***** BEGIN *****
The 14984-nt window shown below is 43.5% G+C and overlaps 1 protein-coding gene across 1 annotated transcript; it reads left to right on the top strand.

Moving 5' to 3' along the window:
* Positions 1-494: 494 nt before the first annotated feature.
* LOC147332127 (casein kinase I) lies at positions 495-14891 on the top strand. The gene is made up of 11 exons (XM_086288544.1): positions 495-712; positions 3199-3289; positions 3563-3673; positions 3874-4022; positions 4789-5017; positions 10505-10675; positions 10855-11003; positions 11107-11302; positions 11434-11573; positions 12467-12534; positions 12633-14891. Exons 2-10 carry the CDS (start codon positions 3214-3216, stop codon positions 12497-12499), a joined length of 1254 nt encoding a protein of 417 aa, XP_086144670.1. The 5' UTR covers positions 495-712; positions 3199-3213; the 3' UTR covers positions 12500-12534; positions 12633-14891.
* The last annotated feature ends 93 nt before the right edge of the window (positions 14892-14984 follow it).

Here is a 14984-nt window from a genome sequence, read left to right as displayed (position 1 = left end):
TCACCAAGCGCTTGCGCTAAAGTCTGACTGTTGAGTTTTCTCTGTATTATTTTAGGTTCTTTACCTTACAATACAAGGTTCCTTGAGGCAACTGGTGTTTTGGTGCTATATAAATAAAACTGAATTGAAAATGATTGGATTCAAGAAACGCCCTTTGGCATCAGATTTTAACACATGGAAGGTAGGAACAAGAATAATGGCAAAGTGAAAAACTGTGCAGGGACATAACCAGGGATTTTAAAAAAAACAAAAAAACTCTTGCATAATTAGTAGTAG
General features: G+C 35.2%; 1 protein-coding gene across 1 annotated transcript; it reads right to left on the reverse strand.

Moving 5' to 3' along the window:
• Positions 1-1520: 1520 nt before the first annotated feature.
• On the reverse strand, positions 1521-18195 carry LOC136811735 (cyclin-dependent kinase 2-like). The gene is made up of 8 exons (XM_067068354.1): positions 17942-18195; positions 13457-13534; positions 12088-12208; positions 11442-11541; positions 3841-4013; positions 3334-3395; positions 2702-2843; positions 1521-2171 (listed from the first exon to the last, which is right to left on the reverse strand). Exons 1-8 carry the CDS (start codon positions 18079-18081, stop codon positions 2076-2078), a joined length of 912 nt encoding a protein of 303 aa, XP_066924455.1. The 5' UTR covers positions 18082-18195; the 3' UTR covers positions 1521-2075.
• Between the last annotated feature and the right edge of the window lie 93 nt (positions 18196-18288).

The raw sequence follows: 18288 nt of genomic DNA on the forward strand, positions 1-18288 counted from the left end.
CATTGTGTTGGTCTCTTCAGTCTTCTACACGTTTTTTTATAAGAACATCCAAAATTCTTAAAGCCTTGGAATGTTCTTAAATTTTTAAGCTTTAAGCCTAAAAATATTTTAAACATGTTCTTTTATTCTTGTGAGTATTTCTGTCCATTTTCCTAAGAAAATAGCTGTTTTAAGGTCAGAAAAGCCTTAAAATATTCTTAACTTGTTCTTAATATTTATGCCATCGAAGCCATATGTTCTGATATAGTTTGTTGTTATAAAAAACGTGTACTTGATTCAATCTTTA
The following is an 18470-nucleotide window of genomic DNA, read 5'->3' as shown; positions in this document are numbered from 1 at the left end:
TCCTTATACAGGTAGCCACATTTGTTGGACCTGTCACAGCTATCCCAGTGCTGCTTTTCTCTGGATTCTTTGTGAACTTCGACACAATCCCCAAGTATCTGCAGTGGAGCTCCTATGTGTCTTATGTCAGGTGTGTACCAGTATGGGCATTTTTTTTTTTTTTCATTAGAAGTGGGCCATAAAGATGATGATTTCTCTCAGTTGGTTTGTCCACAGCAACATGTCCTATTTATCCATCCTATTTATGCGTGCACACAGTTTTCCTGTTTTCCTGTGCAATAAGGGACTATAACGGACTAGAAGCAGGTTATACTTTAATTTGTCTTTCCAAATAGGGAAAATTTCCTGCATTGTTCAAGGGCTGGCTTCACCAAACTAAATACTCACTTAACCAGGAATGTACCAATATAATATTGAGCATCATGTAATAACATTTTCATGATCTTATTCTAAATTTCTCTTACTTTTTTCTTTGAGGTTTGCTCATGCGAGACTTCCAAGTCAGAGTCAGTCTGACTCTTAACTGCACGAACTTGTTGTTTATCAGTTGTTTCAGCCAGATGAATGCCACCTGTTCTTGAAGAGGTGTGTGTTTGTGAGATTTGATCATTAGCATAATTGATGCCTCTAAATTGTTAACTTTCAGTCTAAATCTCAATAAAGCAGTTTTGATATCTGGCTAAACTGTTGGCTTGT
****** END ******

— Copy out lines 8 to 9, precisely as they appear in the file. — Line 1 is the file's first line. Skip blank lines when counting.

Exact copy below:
General features: G+C 35.2%; 1 protein-coding gene across 1 annotated transcript; it reads right to left on the reverse strand.

Moving 5' to 3' along the window: